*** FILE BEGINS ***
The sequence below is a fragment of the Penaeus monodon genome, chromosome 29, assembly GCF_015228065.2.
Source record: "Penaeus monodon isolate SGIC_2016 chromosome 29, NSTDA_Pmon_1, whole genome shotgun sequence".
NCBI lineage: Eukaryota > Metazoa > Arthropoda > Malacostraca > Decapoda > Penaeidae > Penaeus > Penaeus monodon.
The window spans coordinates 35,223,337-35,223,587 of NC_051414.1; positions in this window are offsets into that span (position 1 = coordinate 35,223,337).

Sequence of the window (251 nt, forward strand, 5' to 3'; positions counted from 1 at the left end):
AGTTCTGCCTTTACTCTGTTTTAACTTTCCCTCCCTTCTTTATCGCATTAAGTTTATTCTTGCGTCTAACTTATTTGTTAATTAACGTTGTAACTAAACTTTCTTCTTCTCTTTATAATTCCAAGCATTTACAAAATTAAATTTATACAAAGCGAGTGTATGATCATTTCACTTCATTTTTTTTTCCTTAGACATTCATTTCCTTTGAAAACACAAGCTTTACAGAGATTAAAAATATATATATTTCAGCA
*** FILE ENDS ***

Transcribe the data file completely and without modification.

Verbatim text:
The sequence below is a fragment of the Penaeus monodon genome, chromosome 29, assembly GCF_015228065.2.
Source record: "Penaeus monodon isolate SGIC_2016 chromosome 29, NSTDA_Pmon_1, whole genome shotgun sequence".
NCBI lineage: Eukaryota > Metazoa > Arthropoda > Malacostraca > Decapoda > Penaeidae > Penaeus > Penaeus monodon.
The window spans coordinates 35,223,337-35,223,587 of NC_051414.1; positions in this window are offsets into that span (position 1 = coordinate 35,223,337).

Sequence of the window (251 nt, forward strand, 5' to 3'; positions counted from 1 at the left end):
AGTTCTGCCTTTACTCTGTTTTAACTTTCCCTCCCTTCTTTATCGCATTAAGTTTATTCTTGCGTCTAACTTATTTGTTAATTAACGTTGTAACTAAACTTTCTTCTTCTCTTTATAATTCCAAGCATTTACAAAATTAAATTTATACAAAGCGAGTGTATGATCATTTCACTTCATTTTTTTTTCCTTAGACATTCATTTCCTTTGAAAACACAAGCTTTACAGAGATTAAAAATATATATATTTCAGCA